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Tuesday, May 24, 2011     FOR YOUR EYES ONLY

Iran power struggle: Ahmadinejad vs Khamenei vs the will of the people

By Fariborz Saremi

The balance of power in Iranís ruling hierarchy seems to be shifting rapidly away from President Ahmadinejad, who is only too aware that the high command of the Islamic Republic Guard Corps is still, and likely to remain, loyal to Ayatollah Seyed Ali Khamenei, Iranís spiritual leader.

  • Related Story: Ahmadinejad in trouble at home as Iran's regime rethinks its strategy ó May 25

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    Iranian supreme leader Ayatollah Ali Khamenei waves as President Mahmoud Ahmadinejad (white shirt) looks on during a ceremony to mark the anniversary of the death of Fatima, daughter of Prophet Mohammed.     AFP
    President Ahmadinejad would appear to have lost the backing of Ayatollah Khamenei, his erstwhile patron, having helped to ensure that Ahmadinejad was re-elected in 2009. In fact the setbacks that the president has suffered in the leadership power struggle with the countryís supreme leader threaten his ability to last out his second term.

    Recently the most senior and conservative clerics have indeed become more bold in their attacks on the president and his strongest allies, his chief of staff, Esfandiar Rahim Mashaei and ex-executive deputy, Hamid Baghaei. They have directly criticized Ahmadinejadís and Mashaiís attempts to mobilize Iranians strong sense of nationalism by exploiting historical and religious symbols. For example, the clerics and the IRGC took umbrage at the president for publicly celebrating the Persian New Year in March.

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    Moreover Ahmadinejad and Mashai have come under increasing and fierce personal attacks for their perceived corruption. They have even been accused of betraying the spirit of the revolution, and worse still of working on behalf the USA. Their cause has been much weakened by the arrest of close supporters of Mashai.

    The presidentís authority is waning on a broad front. On the one hand, some of his most prominent supporters in the 2009 election have turned away from him including, for example, his spiritual mentor, Ayatollah Mesbah Yazdi. Others, on the other hand, have openly attacked him incluidng Ayatollah Ahmad Jenati, a close ally of the leader and head of the Guardian Council.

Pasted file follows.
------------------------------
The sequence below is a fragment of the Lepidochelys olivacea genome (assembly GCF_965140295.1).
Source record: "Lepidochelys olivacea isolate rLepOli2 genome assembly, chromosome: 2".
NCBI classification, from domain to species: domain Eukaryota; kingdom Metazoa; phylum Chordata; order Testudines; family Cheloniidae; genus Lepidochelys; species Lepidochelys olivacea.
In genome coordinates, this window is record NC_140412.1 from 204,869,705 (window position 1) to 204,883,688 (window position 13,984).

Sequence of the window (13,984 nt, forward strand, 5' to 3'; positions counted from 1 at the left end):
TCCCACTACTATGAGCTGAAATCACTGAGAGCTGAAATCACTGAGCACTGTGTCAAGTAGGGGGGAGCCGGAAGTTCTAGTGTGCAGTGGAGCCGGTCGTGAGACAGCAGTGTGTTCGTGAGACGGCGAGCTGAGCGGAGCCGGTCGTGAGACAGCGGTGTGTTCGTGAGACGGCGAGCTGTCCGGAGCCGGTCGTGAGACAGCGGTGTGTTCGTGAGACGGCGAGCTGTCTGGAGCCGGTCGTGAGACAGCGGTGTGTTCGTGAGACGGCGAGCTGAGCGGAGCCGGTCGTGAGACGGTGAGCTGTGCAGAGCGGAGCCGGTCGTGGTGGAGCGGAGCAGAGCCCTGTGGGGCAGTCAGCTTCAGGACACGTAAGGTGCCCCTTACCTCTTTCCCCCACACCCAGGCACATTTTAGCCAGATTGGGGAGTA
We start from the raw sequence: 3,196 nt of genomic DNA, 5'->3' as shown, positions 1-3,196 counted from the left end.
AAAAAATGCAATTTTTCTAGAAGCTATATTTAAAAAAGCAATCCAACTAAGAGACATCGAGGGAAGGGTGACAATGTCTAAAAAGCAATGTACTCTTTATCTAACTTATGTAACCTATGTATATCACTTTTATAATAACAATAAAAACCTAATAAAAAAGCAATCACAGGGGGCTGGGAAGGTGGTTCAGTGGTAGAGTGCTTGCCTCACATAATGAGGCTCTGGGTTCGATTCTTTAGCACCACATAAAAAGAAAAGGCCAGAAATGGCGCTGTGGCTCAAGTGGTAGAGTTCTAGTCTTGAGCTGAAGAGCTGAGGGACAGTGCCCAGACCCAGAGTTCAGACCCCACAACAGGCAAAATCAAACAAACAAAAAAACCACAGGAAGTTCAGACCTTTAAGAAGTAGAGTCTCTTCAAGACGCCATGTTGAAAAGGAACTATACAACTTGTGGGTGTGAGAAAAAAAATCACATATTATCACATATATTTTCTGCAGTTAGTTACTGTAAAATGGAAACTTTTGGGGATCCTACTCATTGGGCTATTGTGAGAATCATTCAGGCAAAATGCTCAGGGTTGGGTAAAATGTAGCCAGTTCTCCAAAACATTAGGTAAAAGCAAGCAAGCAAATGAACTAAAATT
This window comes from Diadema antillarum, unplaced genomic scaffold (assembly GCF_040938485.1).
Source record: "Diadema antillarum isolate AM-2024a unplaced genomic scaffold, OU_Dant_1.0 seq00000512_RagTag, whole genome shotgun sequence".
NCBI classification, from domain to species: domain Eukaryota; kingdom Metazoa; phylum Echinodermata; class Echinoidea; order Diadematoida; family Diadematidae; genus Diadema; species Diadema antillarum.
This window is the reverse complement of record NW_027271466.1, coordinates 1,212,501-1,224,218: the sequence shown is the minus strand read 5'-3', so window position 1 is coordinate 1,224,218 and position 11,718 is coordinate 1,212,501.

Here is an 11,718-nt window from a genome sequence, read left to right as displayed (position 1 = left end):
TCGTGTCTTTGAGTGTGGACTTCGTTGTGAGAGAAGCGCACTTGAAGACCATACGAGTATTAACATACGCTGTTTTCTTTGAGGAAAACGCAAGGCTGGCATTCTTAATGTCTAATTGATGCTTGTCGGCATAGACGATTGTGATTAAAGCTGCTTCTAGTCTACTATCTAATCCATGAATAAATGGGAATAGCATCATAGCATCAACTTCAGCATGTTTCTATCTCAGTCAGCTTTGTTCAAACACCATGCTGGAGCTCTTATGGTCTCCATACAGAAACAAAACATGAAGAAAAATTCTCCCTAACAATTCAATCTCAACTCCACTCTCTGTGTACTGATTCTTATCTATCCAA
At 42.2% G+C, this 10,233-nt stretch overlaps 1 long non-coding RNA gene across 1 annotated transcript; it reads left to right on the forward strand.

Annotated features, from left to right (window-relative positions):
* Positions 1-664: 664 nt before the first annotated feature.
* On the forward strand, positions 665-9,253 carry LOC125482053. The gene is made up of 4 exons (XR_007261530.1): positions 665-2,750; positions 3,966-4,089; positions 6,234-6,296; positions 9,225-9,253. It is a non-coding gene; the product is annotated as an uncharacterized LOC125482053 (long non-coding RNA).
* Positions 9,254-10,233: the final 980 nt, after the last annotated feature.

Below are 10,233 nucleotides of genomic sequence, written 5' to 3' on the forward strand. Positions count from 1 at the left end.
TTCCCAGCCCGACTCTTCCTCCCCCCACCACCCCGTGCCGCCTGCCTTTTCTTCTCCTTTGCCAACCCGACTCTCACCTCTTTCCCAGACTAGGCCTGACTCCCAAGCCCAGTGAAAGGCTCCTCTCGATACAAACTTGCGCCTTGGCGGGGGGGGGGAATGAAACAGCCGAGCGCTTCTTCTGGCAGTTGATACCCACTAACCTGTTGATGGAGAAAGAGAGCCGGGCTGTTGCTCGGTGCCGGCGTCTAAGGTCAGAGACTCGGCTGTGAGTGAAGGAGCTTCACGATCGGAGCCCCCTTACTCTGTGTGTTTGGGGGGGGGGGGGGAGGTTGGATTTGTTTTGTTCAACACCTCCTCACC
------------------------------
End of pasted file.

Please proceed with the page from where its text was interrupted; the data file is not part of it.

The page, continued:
Ahmadinejad now finds it difficult to assert his political will. He was forced by the Supreme Leader in the presence of the parliamentary chief, Ali Larijani, to abandon his efforts to streamline his government.

    Similarly, Ayatollah Khamenei ordered Ahmadinehad to reinstate Intelligence Minister Haidar Moslehi in April, after dismissing from his post shortly before.

    On the popular front the president has opened himself up to widespread resentment by removing long-standing and expensive subsidies on food, fuel, and other essentials in an attempt to counteract deficits caused by the global economic situation and more especially by international sanctions. According to some analysts even the threat of revolts or a popular uprising are acute as a result.

    With respect to the further course of this dispute between President Ahmadinejad and Supreme Leader Khamenei, it would seem that Khamenei has the upper hand.

    While the President is relying on having the position of Supreme Leader removed from the Republicís Constitution once Ayatollah Khamenei is dead, Khamenei and his allies within the leadership of the IRGC have been undermining his position by having his inner circle arrested, just as they did with many of the associates of Mousavi,Karoubi,Khatami or Rafsanjani.

    It must be remembered, however, that the body of IRGC and the lower ranks are nationalistic and might in the near future stand up against both wings to free the people from tyranny.

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